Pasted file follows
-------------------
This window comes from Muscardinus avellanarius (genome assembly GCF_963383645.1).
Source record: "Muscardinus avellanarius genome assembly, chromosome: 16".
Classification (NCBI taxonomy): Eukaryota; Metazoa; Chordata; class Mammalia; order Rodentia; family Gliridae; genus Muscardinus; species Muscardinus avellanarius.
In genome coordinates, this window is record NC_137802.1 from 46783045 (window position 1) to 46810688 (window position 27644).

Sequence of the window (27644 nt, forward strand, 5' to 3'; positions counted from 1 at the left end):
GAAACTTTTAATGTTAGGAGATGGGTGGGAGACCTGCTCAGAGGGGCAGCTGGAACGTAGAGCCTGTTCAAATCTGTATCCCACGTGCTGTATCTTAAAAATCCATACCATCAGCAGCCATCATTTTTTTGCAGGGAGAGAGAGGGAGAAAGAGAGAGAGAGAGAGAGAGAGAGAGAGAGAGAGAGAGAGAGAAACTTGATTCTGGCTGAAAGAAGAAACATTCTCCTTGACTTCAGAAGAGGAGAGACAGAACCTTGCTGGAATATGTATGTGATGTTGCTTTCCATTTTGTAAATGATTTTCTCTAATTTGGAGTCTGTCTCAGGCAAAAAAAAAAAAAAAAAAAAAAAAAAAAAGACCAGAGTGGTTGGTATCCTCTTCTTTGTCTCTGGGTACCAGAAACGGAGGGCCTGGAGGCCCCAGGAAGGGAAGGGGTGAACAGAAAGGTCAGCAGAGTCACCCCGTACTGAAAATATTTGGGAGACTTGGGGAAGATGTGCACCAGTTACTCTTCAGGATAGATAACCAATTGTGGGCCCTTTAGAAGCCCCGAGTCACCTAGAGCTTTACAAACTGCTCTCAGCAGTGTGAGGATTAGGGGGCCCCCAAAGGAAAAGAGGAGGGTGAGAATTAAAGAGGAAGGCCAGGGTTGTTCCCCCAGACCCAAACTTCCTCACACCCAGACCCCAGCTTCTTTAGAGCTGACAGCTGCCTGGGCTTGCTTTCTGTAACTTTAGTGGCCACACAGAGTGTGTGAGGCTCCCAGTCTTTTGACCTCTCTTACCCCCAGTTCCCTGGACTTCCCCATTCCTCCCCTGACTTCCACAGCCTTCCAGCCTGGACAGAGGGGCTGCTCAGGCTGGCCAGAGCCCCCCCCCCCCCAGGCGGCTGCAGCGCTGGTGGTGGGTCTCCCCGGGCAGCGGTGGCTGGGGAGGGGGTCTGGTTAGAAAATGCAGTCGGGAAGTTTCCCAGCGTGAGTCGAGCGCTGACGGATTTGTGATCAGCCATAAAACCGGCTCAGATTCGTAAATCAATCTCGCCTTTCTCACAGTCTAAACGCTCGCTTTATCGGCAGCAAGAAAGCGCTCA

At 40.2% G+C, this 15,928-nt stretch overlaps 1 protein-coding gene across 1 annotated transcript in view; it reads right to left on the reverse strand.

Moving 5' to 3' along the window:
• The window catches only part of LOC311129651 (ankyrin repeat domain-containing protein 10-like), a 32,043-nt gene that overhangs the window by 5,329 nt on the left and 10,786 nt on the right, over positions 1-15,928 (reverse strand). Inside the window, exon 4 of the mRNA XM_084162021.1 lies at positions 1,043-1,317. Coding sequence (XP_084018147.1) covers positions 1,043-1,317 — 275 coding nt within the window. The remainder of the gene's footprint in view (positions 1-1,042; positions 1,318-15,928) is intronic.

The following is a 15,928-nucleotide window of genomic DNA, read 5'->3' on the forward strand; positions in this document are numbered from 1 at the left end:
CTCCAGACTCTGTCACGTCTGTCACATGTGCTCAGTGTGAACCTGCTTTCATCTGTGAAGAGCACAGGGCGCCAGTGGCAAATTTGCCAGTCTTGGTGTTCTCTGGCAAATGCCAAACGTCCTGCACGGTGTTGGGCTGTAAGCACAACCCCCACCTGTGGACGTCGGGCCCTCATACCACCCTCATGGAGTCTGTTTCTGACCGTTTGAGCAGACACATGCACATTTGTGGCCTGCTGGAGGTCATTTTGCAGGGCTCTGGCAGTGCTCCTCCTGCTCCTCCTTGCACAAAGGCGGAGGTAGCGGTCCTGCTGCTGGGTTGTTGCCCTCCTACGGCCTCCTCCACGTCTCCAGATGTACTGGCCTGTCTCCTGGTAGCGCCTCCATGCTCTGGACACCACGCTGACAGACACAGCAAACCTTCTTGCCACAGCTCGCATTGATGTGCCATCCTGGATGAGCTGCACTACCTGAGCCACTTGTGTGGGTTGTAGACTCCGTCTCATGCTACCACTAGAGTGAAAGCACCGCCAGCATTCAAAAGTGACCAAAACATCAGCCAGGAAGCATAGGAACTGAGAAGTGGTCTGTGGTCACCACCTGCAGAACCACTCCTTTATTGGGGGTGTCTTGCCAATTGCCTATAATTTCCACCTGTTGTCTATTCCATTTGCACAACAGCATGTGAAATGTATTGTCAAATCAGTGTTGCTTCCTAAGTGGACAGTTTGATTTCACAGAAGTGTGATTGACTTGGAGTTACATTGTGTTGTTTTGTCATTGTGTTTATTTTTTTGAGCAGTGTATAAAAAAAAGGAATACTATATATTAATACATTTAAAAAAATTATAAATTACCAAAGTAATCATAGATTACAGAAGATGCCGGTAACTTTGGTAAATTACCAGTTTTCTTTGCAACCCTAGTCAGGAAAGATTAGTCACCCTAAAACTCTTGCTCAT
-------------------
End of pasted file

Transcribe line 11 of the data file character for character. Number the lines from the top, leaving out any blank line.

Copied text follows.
CTCCAGACTCTGTCACGTCTGTCACATGTGCTCAGTGTGAACCTGCTTTCATCTGTGAAGAGCACAGGGCGCCAGTGGCAAATTTGCCAGTCTTGGTGTTCTCTGGCAAATGCCAAACGTCCTGCACGGTGTTGGGCTGTAAGCACAACCCCCACCTGTGGACGTCGGGCCCTCATACCACCCTCATGGAGTCTGTTTCTGACCGTTTGAGCAGACACATGCACATTTGTGGCCTGCTGGAGGTCATTTTGCAGGGCTCTGGCAGTGCTCCTCCTGCTCCTCCTTGCACAAAGGCGGAGGTAGCGGTCCTGCTGCTGGGTTGTTGCCCTCCTACGGCCTCCTCCACGTCTCCAGATGTACTGGCCTGTCTCCTGGTAGCGCCTCCATGCTCTGGACACCACGCTGACAGACACAGCAAACCTTCTTGCCACAGCTCGCATTGATGTGCCATCCTGGATGAGCTGCACTACCTGAGCCACTTGTGTGGGTTGTAGACTCCGTCTCATGCTACCACTAGAGTGAAAGCACCGCCAGCATTCAAAAGTGACCAAAACATCAGCCAGGAAGCATAGGAACTGAGAAGTGGTCTGTGGTCACCACCTGCAGAACCACTCCTTTATTGGGGGTGTCTTGCCAATTGCCTATAATTTCCACCTGTTGTCTATTCCATTTGCACAACAGCATGTGAAATGTATTGTCAAATCAGTGTTGCTTCCTAAGTGGACAGTTTGATTTCACAGAAGTGTGATTGACTTGGAGTTACATTGTGTTGTTTTGTCATTGTGTTTATTTTTTTGAGCAGTGTATAAAAAAAAGGAATACTATATATTAATACATTTAAAAAAATTATAAATTACCAAAGTAATCATAGATTACAGAAGATGCCGGTAACTTTGGTAAATTACCAGTTTTCTTTGCAACCCTAGTCAGGAAAGATTAGTCACCCTAAAACTCTTGCTCAT